Forty-plus miles from Chico, at 6,200 feet and the crest of a dusty dirt road, sits a busy intersection of lives from all over the world, as hikers on the Pacific Crest Trail cross Humboldt Summit, mere miles from the halfway point of a 2,650-mile journey from Canada to Mexico.
It’s a long haul. And after weeks or even months dining on dehydrated and lightweight foods, fresh fruit, a cold drink, and other perishable snacks can seem like an oasis for someone living out of a backpack.
Each summer, an intrepid group of campus community members come together to make that fantasy a reality. For years, forensic anthropology professor P. Willey has been hosting “PCT toasts” with other faculty, staff, students, alums, and friends. They bring watermelon, sandwiches, beverages, and other assorted sundries to share with hikers in exchange for trail tales.
“They always say that we are the ones being generous but in many ways, it’s them,” Willey said. “They have their minds on mileage—‘I have to get 23 miles today’—and yet they will just stop and tell us their stories and have a good time.”
Despite this year’s deep Sierra snowpack and a rave happening in nearby Belden, hikers passed through Humboldt Summit in droves with nearly 60 hikers stopping by Willey’s oasis, a new record for the half-dozen volunteers who attended.
“It was the usual remarkable, inspiring, and rewarding experience,” Willey said, noting that his first experience providing “trail magic,” as the philanthropy is known, was on a whim with his wife seven years ago.
“One Sunday we went by the grocery store, drove up to the summit and sat down with our newspaper and watermelon and some beer,” the longtime outdoors enthusiast explained. “We didn’t even get through the funnies before the first hiker emerged from the woods.”
They had so much fun, the next year they invited others to join them and the trail toasts have continued to grow. Now an overnight, two-day adventure, Willey dreams of the event to one day encompass a whole week. He’s found other faculty, staff, and students who like to join along, with more than a half-dozen new and returning guests every year.
“Sitting there and talking to these people who have been hiking for such a long time, you realize what a culture there is out there on the PCT.”
When Janet Finlayson (MA, Anthropology, ’14) moved to Chico in 2011 from Michigan, Willey introduced her and other out-of-state students to California as he best saw fit: on the trails of the North State’s forests and national parks. They spent many a weekend completing hard and scenic hikes akin to what the PCT hikers were experiencing at length.
“It felt like this egalitarian environment, even though you were a student and they were faculty, because they cared a lot more beyond your grades,” she said. “They wanted to make sure you were experiencing California as well.”
Among Finlayson’s favorite tastes of the Golden State, the PCT toast stands out.
“It was fun to see what little things bring joy to them. Sitting there and talking to these people who have been hiking for such a long time, you realize what a culture there is out there on the PCT,” she said.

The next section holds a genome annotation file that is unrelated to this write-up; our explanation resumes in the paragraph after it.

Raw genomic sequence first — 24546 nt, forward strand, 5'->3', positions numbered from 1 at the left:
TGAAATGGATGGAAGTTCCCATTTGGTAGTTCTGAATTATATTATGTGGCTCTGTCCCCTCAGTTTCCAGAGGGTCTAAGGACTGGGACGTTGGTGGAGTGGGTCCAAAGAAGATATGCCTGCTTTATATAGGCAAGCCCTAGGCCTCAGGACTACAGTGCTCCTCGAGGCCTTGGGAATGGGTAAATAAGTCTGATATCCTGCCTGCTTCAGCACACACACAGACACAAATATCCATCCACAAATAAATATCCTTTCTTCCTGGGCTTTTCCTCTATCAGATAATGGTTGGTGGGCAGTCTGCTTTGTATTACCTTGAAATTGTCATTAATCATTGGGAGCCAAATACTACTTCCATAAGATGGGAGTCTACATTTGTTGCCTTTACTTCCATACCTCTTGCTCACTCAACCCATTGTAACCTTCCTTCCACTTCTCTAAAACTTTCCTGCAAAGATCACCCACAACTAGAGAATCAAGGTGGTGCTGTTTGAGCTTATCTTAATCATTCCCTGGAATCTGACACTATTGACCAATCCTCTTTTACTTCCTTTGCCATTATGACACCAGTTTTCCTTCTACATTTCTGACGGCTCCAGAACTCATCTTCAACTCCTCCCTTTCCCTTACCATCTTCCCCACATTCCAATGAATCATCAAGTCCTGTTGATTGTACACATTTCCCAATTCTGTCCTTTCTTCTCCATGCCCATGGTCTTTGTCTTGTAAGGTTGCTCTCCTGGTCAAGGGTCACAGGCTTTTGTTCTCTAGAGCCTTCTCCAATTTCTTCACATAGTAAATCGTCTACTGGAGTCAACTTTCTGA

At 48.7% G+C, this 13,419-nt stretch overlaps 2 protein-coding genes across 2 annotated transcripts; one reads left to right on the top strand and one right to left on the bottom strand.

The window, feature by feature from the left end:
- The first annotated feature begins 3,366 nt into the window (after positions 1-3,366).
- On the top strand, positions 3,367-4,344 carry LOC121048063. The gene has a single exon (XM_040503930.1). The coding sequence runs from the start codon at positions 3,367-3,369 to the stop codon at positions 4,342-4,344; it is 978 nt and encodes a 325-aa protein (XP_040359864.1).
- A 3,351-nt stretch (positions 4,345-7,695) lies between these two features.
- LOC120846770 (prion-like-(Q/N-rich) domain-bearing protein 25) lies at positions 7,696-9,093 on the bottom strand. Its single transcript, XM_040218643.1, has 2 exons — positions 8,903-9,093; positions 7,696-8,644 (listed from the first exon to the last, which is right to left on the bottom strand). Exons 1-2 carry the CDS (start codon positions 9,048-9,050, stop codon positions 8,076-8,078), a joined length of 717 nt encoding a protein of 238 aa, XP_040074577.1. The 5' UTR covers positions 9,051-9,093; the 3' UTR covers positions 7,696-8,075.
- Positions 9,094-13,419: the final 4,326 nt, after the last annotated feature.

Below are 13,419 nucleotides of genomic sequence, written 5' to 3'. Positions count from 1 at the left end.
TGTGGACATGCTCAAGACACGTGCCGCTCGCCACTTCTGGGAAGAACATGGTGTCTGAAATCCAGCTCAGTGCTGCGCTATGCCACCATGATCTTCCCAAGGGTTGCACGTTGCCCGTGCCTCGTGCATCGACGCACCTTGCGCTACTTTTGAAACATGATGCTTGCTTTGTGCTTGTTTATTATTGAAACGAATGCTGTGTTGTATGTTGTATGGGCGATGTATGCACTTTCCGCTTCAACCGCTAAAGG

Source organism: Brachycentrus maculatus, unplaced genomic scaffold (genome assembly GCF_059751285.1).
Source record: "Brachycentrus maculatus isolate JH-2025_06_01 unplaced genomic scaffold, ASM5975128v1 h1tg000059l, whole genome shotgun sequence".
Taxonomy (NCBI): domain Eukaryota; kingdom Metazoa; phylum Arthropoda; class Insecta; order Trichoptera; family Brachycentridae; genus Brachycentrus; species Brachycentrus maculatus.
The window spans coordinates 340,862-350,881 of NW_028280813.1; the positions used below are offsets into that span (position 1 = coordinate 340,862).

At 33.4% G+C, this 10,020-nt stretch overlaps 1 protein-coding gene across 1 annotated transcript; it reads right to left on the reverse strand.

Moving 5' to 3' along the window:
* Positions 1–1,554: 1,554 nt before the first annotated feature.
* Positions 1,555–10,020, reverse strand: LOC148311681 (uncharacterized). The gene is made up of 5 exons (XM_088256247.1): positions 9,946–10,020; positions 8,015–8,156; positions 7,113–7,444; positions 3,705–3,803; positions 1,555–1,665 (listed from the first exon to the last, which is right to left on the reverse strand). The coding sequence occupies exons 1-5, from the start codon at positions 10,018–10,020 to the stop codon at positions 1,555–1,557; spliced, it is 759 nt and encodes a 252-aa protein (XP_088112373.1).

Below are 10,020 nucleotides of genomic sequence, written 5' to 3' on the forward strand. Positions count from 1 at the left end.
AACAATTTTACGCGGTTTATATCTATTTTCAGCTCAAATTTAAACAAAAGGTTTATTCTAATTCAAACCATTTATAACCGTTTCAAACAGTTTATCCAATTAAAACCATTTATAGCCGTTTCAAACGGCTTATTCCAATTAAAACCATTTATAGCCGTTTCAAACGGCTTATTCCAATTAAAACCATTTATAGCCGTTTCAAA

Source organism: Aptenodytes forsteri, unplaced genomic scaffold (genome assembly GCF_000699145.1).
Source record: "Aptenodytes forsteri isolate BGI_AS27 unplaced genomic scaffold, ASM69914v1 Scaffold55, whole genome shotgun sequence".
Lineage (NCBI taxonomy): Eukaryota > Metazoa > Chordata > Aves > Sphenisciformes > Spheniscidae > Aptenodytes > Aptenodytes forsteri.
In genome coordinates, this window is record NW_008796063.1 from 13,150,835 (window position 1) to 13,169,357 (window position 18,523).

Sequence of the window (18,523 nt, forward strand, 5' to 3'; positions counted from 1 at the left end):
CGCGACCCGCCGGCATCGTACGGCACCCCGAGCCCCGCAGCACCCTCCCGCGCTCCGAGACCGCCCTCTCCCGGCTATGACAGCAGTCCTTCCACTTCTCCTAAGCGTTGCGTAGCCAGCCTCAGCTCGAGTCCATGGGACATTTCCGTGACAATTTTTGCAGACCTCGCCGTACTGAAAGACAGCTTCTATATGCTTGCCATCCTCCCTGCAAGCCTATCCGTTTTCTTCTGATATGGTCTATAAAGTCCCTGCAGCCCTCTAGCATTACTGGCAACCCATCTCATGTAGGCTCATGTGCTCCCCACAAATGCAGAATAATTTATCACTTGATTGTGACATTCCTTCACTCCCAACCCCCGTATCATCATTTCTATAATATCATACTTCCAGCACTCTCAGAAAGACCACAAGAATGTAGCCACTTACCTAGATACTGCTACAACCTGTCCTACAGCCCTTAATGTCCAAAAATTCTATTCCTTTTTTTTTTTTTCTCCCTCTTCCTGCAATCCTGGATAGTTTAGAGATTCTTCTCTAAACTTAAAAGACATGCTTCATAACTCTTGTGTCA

This year’s visitor’s log is filled with trail names like “Daydream,” “Wild Turkey,” and “Naked Ninja” as the hikers express their appreciation, with scrawled entries such as “Amazing trail magic. You guys truly help keep our spirits high & the trail fun” and “The zucchini cake made our day.”
The toast team brings whatever food they think the hikers might enjoy, from coleslaw to cantaloupes, and fresh peaches to a plethora of cold drinks. Willey always encourages the hikers to take a beverage for the trail so they have something to toast with at the halfway mark.
“Many of us aspire to the long-distance hiking that the through-hikers are doing on the PCT. We dream about the idea of having that much time to spend a big part of the summer hiking for weeks on end in the Cascades and Sierras,” said agriculture professor Lee Altier, who has attended several times. “Being able to go up there and meet the people who are hiking through and hearing their stories is thrilling.”
He too is always awestruck by their gratitude.
“The fact that they get surprised by a bunch of people with refreshments and cold drinks and all kinds of guacamole and great food, it’s just delightful,” he said. “They love to sit down for a little while and take a break and share their stories—and there are some great stories.”
A few of this year’s highlights included a recently married German couple hiking the trail as their honeymoon, a hiker rescue by horse, and lots of international hikers, some of who didn’t speak English but were profuse in their expressions of thanks nonetheless.
Altier appreciates the cross-disciplinary intersection of life he sees among the kindred spirits who join in on the toasts. From anthropology to behavioral sciences to horticulture, they come from different disciplines but all share a passion for the diverse ecosystems and recreation that surround Chico. The same is true for the hikers themselves.
“There is a spirit of collegiality, developing a rapport with like-minded people who obviously have a huge appreciation for the wilderness. To go out and cheer them on for something we would like to be doing is just a lot of fun,” Altier said.